Admiral Nimitz would probably say the same thing of all of our hero's who have died serving our nation. I hope you have a good Memorial Day, and thank you to all the soldiers who have paid the ultimate sacrifice to protect our freedom.

Thursday, May 27, 2010

My Interview with Gerry Purcell (Part III)

This is the third part of my interview with Gerry Purcell. Mr. Purcell is running for Insurance Commissioner for the State of Georgia. In the previous two posts, I gave a little background on who Mr. Purcell is and why he's qualified for this job. This time we talked about the National Association of Insurance Commissioners (NAIC), global warming, and how to prevent the federal government from intruding in our health insurance.

The National Association of Insurance Commissioners.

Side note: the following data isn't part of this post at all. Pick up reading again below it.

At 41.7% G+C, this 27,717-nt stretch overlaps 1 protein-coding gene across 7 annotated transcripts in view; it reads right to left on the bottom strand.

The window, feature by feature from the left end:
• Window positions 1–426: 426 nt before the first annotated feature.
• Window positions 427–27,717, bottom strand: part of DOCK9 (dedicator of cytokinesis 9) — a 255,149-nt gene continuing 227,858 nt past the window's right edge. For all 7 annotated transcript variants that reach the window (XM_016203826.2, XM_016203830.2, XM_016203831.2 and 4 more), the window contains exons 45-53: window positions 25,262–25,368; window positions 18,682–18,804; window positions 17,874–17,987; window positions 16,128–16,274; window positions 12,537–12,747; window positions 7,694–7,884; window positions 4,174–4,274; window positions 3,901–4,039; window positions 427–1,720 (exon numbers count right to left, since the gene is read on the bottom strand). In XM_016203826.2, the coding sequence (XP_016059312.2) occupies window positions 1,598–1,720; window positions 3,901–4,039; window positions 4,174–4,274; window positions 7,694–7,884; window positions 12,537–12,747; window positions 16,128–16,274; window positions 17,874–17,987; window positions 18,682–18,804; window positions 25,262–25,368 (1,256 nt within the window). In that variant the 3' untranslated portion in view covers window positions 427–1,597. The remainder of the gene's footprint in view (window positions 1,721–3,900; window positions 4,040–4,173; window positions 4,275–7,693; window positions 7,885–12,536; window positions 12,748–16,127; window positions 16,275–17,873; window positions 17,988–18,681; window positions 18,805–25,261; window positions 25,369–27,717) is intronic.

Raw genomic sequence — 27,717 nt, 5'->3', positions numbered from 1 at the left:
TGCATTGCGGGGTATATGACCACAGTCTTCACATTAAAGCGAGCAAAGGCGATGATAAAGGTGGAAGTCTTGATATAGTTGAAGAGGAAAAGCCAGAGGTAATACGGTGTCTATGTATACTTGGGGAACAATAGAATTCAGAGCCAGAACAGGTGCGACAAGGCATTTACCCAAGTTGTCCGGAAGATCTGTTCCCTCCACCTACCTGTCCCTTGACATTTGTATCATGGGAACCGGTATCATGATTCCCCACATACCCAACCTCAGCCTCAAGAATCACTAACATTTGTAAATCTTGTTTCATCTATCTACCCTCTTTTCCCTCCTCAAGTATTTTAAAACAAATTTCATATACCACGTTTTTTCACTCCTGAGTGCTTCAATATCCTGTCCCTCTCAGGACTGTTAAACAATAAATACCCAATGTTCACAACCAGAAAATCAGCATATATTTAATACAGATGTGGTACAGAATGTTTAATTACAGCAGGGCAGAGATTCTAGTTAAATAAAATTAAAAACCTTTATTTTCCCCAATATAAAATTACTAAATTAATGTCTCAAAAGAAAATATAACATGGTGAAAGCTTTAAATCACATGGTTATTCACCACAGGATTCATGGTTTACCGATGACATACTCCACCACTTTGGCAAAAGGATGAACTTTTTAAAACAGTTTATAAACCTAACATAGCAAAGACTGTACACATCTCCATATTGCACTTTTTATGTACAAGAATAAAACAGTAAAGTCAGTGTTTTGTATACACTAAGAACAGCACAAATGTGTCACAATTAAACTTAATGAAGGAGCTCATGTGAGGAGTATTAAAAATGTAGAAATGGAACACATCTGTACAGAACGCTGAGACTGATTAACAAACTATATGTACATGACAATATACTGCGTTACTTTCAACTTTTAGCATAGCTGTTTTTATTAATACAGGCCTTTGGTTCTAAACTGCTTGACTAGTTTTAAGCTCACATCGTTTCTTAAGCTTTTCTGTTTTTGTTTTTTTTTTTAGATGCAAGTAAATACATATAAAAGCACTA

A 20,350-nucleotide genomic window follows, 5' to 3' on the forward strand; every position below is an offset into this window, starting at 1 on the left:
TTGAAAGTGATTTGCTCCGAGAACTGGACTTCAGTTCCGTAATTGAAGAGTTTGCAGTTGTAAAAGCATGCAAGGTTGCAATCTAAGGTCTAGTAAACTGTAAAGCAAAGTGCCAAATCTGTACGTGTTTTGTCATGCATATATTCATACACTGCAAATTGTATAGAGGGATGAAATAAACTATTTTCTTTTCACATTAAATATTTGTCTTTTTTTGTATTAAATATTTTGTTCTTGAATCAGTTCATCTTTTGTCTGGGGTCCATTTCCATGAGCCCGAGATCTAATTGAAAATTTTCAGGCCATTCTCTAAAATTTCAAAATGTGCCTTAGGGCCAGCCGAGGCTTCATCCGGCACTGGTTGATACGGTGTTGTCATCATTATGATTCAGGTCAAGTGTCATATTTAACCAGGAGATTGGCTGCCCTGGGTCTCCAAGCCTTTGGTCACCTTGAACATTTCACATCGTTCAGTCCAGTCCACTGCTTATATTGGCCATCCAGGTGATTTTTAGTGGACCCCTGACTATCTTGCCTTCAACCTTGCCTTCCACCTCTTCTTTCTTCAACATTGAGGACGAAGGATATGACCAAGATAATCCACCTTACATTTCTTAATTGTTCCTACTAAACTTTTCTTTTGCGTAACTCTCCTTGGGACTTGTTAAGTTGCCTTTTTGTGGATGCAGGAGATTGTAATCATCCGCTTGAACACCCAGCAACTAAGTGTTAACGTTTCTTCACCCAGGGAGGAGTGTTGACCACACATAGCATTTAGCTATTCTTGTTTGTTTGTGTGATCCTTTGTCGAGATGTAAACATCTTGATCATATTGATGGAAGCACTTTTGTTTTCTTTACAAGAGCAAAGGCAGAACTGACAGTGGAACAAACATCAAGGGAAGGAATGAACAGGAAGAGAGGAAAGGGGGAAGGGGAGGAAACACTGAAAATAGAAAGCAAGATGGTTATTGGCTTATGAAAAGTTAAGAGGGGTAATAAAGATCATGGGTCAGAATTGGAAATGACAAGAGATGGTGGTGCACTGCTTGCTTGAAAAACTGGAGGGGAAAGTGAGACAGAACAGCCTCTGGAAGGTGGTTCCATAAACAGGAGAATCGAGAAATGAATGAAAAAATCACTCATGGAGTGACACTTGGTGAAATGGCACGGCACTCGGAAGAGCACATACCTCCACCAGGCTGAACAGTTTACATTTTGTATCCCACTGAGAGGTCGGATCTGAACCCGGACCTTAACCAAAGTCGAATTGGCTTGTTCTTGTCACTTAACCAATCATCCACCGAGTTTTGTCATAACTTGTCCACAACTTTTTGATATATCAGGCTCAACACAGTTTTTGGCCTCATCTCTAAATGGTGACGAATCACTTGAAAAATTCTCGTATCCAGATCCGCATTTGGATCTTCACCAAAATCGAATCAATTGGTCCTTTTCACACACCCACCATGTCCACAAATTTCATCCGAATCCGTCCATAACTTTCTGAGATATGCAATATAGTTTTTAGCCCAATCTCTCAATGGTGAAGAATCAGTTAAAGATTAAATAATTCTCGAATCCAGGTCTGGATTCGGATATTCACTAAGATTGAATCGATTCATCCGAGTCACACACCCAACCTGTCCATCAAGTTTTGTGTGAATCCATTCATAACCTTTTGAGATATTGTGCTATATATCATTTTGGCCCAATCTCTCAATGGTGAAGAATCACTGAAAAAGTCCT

In researching Mr. Purcell, I came across the NAIC. This is an organization made up of the insurance commissioners from all 50 states. During our interview, Mr. Purcell pointed out that 36 of the states appoint their insurance commissioners. Georgia is in the minority in that we elect the Insurance Commissioner. Because of that, it's questionable how much this organization reflects the public, or what the voters in the 50 states want. Originally, this group did not have the power to force states to do anything. They could only make recommendations to the states. Mr. Purcell told me that changed under Obamacare. He said that Obamacare, "…nullifies, I think inappropriately, and perhaps illegally, the McCarran-Ferguson Act. " This act, "…basically establishes that states have control over their own insurance markets." With a federal health care system, this goes out the window. "Now you have this new, monstrous, insurance bill that invades and intrudes into that legislative authority that has been established for years, "he said. Mr. Purcell did warn what Obamcare would become a "full employment act" for lawyers because of the number of challenges that will be mounted on both sides of the aisle. There will be,"…dozens, if not hundreds {of lawsuits}, suing for the determination of the appropriateness of the legislative mandate, the nullification of McCarran-Ferguson, and the constitutionality of a non-governmental entity giving direction to a state." The last part of the comment brought us back to the NAIC.